The “Swiss Knife of Essential Oils” continues to surprise and delight! Lavender essential oil (Lavandula angustifolia) is known for being sedative and calming, as a gentle antiseptic and healing agent for burns and for its ability to reduce depression and increase alertness.
Iranian researchers from the Department of Anesthesiology, Golestan Hospital, Ahvaz Jundishapur University investigated lavender essential oil in another mode: that of pain reliever.
Dealing with pain after surgery can be complicated. Regarding post-operative pain relief, the researchers write that “many drugs that are used for this purpose, especially opioids and NSAIDS [Non-Steroidal Anti-Inflammatory Drugs], have side effects such as respiratory distress, nausea, itching, and gastrointestinal bleeding.”1
As an alternative, researchers looked to lavender essential oil since the “lipophilic monoterpenes [of] the plant are reacted to the cell membranes, and cause changes in the activity of ion channels, carriers and nervous receptors. Such [properties] can explain the soothing and anti-bacterial effects of Lavender oil.”2
This Iranian study was set up as a triple-blind, randomized, placebo-controlled trial with 60 pregnant women who were admitted to a general hospital for cesarean section and divided randomly into two groups. Women with coagulation disorders, migraines, chronic headaches, the medical condition anosmia (inability to perceive odor), and/or a history of allergies to medicinal plants were not included in the study.
The severity of post-surgical pain was documented based on the Visual Analog Scale (VAS), a standard rating tool of 0 to 10 (0 for no pain up to 10 for the most severe pain). The test subjects were to receive a 10 percent lavender essence provided by the Barji Essence Pharmaceutical Company of Kashan, Iran. This company also provided the placebo, which was a base of aromatherapy blend without lavender essence. The patients were monitored by an ECG, and their heart rates, blood pressure, and pulse rates were recorded.
Following the C-sections, opioids or benzodiazepines were not administered. Once post-operative pain was experienced, 4, 8, and 12 hours later, the inhalation of aromatherapy (lavender and placebo) was performed. Three drops were placed on a cotton ball, and the patients were asked to inhale it for five minutes at a distance of 10 centimeters while the VAS scale was measured. If the score was greater than 3, analgesic was given in accordance with the hospital protocol (the first time intra-muscular injection of Diclofenac sudume 75 mg and next times, Diclofenac suppositories 100 mg).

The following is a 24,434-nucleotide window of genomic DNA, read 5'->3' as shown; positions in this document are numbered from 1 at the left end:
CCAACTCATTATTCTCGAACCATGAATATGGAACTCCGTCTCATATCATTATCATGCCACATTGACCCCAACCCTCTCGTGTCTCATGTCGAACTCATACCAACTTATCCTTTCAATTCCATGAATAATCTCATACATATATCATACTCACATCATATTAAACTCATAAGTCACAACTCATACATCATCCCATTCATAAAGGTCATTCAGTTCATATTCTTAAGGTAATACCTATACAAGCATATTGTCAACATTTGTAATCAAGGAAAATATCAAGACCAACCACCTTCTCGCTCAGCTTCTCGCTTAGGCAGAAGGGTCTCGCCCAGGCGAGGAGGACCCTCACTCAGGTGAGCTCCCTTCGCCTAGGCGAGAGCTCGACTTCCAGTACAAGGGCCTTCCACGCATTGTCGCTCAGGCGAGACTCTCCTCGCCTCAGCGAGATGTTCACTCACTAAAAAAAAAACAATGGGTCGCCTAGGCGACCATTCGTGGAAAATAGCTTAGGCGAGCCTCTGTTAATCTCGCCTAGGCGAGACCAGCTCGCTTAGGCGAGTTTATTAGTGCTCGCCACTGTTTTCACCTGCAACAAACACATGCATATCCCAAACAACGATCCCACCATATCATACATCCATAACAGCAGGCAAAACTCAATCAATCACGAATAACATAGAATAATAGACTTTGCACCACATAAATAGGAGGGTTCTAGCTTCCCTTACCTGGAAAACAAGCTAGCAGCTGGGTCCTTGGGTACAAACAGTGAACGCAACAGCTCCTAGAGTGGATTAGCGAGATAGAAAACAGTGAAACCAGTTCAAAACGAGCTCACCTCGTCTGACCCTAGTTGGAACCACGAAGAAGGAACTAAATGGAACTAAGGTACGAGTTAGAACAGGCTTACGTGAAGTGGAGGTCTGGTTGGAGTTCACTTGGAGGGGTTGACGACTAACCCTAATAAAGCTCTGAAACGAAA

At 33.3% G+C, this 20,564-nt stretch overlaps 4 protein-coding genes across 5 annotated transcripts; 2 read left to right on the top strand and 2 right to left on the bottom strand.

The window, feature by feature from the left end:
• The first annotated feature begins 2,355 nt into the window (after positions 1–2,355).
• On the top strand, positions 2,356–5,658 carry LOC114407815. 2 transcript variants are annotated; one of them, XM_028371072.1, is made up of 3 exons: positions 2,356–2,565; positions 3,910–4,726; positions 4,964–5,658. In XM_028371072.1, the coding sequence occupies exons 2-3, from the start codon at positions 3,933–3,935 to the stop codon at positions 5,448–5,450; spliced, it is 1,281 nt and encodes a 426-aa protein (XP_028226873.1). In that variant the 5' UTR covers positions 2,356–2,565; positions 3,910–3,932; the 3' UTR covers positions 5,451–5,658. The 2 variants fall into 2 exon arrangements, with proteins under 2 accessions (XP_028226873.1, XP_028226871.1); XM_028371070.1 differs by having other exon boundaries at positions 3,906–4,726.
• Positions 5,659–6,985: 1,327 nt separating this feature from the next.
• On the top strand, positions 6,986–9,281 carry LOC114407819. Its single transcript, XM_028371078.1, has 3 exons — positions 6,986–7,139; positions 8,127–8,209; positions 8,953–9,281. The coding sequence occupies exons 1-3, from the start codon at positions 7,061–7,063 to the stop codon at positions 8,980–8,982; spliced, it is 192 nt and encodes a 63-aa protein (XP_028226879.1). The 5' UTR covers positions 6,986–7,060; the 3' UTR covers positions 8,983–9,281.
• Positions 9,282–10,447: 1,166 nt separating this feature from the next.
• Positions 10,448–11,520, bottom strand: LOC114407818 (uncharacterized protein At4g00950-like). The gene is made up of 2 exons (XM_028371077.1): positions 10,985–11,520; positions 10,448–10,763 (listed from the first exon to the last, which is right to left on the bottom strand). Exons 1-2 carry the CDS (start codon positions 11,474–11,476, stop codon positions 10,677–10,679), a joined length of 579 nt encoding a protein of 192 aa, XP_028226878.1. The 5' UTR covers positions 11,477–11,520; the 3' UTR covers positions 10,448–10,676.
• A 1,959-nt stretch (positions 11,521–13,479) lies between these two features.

The researchers report that “Heart rate, blood pressure, nausea, vomiting, dizziness, and patients’ satisfaction were recorded before and after the aromatherapy. . . .”3
In the discussion section of this study, it is stated that the use of drugs “can cause side effects such as nausea, vomiting and excessive sedation; and it can cause a delay in getting out of bed and discharge from the hospital. In addition, the drugs excrete in breast milk and can cause sedation in the baby as well.” Then the researchers state, “It seems necessary to use multiple methods of analgesia (multi-modal) for the pain relief after Cesarean section and to have more research in this area.”4
How did just 10 percent lavender perform as an added analgesic in this study? First of all, the time of need for the Diclofenac was similar in both the lavender and the placebo groups. But after “using the drug comparing it with before, there was more decrease in the VAS score in the Lavender group than the placebo group, these values were significant in four, eight and 12 hours after the first intervention. In the Lavender group, the level of satisfaction from the drug was 90%, while in the placebo group, a 50% satisfaction was reported. In the Lavender group using Diclofenac suppository for completing analgesia was 43.3%, and in the placebo group was 76.7%. After using the drug comparing it with before, heart rate showed a greater reduction in the Lavender group compared with the placebo group. . . . However, no difference was observed in terms of blood pressure between the two groups. In terms of the complication incidence, only one patient in the placebo group had nausea, and none of the patients in both groups had vomiting and dizziness.” 5